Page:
Who's buying?

Gross' energy ideas have a way of seeming too clean and simple to possibly be able to work. The energy industry operates by incrementally optimizing its equipment over years and decades; showing up with a software-inflected breakthrough defies the normal order of business.

Now it's on Heliogen to prove that this successful demonstration can turn into a sustainable business model.

"We really want to be the operating system for solar concentration," Gross said. "We can go to every existing CSP plant and offer better focus."

Specifically, Heliogen would be the technology supplier, partnering with engineering, procurement and construction firms to do the building. It already signed up the Parsons Corporation as one such partner.

The deeper question is whether industrial customers are as excited about this as Gross is.

The target market is facilities that burn natural gas, coal or even trash to produce heat for making things like cement, steel and glass. They would need to have factories in the type of dry, sunny regions where the CSP can work best as well as enough space to erect a hot tower with a field of mirrors.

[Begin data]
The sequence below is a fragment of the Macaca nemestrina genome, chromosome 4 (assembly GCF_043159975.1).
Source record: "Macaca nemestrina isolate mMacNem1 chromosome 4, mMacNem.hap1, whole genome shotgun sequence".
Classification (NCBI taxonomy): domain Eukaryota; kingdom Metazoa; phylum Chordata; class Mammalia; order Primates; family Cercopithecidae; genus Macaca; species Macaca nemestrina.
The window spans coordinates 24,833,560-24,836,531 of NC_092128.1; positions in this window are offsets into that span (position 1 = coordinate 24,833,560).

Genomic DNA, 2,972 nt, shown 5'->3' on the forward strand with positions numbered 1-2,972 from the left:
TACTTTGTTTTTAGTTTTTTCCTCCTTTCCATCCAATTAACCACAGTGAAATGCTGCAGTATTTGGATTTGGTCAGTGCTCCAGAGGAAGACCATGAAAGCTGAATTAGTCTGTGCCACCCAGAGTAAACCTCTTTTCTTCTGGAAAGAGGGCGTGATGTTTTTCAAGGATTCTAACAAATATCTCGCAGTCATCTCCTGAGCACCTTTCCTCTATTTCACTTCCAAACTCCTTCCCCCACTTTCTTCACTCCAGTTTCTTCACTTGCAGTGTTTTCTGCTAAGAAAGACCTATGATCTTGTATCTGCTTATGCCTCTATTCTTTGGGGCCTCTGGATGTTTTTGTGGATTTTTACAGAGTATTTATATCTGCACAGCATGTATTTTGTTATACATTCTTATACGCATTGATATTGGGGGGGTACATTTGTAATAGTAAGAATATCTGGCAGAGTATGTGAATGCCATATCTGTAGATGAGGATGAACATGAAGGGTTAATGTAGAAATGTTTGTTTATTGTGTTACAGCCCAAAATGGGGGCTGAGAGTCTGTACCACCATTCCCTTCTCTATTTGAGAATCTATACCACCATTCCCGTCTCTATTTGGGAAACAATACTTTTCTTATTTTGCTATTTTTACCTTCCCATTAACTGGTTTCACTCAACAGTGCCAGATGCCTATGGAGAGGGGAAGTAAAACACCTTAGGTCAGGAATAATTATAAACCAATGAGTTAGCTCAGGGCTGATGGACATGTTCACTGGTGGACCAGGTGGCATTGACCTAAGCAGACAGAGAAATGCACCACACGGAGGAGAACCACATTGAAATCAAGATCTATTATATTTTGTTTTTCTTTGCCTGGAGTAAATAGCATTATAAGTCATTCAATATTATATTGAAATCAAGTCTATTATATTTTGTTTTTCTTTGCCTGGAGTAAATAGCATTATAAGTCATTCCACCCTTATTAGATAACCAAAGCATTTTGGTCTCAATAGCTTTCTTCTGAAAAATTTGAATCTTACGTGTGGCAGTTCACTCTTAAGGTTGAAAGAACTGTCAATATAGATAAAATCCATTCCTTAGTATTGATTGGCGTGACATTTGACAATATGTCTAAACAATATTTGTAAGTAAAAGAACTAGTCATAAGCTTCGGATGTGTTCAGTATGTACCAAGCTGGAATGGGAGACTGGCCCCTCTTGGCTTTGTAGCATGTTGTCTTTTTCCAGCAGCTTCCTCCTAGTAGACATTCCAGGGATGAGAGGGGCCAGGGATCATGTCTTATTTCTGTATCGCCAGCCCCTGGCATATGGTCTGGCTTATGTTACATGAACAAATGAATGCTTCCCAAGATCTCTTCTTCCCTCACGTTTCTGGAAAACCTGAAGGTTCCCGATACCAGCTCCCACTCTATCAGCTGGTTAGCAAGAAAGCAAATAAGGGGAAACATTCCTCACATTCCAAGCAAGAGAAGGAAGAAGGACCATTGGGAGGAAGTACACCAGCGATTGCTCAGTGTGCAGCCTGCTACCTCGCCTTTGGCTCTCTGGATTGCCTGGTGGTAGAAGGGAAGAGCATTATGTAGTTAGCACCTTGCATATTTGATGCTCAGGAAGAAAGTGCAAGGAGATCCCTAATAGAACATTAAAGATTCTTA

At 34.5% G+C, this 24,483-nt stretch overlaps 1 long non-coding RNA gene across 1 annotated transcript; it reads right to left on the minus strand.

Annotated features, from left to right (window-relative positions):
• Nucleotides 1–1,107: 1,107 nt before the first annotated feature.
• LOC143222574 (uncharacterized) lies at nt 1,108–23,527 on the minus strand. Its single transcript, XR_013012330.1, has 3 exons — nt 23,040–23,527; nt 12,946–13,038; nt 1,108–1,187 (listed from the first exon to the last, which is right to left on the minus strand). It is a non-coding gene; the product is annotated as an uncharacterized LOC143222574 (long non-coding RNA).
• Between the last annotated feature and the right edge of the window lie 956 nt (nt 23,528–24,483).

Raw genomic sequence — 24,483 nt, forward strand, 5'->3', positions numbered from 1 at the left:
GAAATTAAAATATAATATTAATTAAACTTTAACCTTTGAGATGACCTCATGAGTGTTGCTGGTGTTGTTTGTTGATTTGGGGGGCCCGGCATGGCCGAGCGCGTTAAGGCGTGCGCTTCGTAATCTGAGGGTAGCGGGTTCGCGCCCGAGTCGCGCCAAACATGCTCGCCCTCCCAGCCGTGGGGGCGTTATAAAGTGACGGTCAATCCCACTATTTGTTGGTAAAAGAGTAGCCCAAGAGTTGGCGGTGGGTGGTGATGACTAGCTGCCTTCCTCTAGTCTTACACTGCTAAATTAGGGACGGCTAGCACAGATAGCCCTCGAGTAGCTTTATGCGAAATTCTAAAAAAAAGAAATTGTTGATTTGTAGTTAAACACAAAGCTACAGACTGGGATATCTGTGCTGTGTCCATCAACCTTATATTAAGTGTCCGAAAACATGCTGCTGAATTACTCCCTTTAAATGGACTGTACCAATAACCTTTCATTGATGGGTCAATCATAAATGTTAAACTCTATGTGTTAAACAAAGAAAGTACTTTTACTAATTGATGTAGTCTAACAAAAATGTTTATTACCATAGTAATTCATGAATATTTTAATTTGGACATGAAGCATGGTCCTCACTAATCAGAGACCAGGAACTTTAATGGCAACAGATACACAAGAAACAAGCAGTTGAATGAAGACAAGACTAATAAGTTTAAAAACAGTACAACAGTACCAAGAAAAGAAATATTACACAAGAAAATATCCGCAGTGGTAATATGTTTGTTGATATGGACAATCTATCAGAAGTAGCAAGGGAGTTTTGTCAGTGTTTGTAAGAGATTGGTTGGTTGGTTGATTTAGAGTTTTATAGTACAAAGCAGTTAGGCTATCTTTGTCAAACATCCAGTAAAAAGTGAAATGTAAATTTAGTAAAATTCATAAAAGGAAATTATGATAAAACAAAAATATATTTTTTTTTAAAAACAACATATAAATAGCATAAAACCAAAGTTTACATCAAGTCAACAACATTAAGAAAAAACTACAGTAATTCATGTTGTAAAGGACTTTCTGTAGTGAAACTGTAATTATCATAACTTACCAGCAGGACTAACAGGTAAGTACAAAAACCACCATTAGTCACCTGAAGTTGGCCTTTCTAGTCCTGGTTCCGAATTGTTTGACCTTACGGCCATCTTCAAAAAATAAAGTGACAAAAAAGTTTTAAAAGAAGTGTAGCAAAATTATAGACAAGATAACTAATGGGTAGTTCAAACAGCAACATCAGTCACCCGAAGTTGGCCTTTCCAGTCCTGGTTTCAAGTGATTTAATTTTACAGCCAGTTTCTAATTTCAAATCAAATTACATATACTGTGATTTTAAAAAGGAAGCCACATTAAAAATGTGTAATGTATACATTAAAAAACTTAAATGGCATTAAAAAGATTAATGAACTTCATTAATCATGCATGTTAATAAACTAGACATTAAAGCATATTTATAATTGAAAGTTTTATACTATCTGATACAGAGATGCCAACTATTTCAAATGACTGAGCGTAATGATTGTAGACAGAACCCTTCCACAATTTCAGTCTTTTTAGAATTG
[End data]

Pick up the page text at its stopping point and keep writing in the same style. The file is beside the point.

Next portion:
These companies also need to approach intermittency with an open mind. The initial offer would only operate during the eight or so hours a day that the sun shines. Customers are still excited about that, Gross said, noting that even the limited run eliminates 25 to 33 percent of a factory's carbon emissions from heat production. Down the road, Heliogen will equip its plants with ceramic thermal storage to run around the clock.

Given the limitations, the product will need customers with serious drive to reduce greenhouse gas emissions, or it will need to promise substantial cost reductions versus the status quo. 

"Our goal is to make our heat cheaper than burning fuel, and then the carbon benefit is just gravy on top," Gross said. "I’m not relying on the carbon credit to make money."

Either way, the proof will come if this splashy unveiling leads to firm contracts.